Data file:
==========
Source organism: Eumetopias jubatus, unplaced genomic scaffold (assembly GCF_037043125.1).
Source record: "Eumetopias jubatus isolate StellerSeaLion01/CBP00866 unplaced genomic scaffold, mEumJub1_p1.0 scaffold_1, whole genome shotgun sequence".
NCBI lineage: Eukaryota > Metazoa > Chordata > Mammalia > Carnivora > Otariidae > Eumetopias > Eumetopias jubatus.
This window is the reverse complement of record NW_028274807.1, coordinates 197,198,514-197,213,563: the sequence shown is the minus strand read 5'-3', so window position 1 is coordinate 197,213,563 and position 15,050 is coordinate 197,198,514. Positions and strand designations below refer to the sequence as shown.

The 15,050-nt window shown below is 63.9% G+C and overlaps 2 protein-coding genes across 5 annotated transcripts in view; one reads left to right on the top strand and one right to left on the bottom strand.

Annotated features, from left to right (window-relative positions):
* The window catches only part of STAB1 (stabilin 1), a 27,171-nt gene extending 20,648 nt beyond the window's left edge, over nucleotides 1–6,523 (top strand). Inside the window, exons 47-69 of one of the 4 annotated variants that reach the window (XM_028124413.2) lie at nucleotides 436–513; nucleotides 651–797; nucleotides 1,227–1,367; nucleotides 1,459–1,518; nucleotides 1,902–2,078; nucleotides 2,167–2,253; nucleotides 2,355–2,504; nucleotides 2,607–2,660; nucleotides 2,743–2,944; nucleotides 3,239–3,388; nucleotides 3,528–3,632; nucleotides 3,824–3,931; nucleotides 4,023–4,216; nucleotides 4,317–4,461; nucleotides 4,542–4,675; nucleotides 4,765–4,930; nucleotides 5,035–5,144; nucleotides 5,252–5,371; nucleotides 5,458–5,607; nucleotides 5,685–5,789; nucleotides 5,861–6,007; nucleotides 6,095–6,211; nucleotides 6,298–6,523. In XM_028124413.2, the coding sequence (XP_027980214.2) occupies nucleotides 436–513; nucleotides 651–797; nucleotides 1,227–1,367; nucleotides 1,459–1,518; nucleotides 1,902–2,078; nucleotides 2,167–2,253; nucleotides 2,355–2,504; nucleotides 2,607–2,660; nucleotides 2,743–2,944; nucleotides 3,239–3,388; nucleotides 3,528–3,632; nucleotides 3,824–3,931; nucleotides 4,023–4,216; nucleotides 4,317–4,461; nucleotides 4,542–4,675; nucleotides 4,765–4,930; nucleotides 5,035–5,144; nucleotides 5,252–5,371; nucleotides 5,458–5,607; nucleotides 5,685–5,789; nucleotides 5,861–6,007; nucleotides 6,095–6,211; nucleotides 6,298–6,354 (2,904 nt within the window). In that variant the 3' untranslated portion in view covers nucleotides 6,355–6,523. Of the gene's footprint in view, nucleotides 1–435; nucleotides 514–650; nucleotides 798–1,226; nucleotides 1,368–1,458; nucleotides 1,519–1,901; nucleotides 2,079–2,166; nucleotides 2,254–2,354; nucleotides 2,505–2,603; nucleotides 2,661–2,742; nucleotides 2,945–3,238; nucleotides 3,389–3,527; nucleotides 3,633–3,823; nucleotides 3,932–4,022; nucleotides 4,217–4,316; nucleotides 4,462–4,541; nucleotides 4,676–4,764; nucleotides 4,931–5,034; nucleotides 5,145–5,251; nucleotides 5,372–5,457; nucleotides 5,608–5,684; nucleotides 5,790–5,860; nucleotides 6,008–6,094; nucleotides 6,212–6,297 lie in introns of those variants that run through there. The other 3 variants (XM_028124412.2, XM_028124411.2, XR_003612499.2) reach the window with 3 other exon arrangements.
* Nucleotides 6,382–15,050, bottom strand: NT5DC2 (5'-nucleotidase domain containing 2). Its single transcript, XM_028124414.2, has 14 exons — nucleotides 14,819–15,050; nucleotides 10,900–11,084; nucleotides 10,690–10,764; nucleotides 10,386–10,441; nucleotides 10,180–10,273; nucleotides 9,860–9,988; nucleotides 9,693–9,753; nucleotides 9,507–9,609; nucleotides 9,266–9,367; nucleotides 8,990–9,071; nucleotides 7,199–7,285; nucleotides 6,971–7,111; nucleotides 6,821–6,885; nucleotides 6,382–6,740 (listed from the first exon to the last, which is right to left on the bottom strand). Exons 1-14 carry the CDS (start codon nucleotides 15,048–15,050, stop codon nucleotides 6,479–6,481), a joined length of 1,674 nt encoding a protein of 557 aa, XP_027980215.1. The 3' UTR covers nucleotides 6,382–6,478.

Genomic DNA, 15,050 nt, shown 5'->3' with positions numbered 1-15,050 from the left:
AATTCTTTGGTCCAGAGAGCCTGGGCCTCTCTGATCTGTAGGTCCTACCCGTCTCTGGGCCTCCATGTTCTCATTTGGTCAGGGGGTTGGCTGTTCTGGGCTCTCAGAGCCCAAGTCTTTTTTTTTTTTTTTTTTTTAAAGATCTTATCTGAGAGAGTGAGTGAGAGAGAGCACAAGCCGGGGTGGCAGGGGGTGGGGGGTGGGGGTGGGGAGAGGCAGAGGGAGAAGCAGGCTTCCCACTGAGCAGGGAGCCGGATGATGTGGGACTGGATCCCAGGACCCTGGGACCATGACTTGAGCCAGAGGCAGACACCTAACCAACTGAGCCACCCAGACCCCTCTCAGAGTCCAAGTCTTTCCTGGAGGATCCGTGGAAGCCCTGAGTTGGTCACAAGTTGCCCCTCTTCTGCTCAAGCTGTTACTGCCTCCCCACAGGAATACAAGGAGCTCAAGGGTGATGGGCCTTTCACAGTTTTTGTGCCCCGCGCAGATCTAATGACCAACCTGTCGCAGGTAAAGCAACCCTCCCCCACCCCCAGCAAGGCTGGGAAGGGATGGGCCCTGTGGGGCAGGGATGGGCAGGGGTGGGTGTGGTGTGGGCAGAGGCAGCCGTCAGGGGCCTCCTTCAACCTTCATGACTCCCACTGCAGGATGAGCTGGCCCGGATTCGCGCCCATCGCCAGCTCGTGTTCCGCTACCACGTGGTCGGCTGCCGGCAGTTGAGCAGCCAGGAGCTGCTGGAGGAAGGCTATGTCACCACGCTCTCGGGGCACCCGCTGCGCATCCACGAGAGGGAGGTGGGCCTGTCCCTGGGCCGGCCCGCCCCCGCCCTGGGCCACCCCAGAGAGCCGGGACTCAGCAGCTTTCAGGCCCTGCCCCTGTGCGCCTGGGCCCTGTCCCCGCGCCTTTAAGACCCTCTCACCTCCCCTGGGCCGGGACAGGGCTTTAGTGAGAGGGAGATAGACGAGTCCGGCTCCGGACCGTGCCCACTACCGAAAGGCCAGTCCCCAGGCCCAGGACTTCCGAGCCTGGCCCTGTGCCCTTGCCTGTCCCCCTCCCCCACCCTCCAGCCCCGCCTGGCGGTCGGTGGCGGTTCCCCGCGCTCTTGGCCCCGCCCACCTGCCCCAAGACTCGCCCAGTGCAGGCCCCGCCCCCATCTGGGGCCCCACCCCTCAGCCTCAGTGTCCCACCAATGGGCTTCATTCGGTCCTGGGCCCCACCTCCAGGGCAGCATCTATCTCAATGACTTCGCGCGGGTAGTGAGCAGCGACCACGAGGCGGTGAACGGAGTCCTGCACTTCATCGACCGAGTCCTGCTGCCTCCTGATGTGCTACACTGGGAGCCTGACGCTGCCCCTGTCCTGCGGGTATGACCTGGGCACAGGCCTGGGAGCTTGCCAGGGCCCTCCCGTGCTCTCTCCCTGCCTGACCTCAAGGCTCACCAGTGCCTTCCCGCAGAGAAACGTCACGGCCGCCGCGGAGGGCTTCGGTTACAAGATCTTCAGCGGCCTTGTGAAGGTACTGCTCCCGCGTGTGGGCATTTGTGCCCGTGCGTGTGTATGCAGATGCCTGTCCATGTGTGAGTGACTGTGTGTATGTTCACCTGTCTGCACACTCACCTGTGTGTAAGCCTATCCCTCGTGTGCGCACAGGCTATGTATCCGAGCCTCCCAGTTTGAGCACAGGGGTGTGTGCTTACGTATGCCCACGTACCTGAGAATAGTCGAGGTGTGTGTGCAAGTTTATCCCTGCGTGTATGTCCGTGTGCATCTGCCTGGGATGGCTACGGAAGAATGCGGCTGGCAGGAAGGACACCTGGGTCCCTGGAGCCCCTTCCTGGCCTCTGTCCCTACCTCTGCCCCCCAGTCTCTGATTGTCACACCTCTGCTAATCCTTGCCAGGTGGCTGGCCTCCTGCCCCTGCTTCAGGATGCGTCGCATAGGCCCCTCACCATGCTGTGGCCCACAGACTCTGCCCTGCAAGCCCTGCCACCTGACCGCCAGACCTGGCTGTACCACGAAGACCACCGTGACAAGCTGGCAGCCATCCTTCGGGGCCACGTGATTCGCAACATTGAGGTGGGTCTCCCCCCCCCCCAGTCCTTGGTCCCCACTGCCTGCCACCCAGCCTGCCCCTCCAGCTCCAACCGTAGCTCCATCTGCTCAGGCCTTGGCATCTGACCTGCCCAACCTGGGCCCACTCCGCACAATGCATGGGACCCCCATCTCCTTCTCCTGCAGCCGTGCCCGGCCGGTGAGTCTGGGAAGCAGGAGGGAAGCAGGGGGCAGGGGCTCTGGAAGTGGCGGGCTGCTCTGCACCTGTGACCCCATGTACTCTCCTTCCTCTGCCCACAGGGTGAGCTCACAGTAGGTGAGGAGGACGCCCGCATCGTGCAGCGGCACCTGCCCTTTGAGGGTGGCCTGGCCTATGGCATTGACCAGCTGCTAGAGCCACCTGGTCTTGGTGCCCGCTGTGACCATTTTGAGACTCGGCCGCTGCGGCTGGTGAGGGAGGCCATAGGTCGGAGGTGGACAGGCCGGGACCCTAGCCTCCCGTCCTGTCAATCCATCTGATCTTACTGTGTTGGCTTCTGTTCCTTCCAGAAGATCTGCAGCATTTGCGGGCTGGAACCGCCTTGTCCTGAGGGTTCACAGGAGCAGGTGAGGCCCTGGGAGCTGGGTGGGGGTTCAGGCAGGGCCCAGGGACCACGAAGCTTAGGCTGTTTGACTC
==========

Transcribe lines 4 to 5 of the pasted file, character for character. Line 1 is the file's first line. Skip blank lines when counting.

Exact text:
This window is the reverse complement of record NW_028274807.1, coordinates 197,198,514-197,213,563: the sequence shown is the minus strand read 5'-3', so window position 1 is coordinate 197,213,563 and position 15,050 is coordinate 197,198,514. Positions and strand designations below refer to the sequence as shown.

The 15,050-nt window shown below is 63.9% G+C and overlaps 2 protein-coding genes across 5 annotated transcripts in view; one reads left to right on the top strand and one right to left on the bottom strand.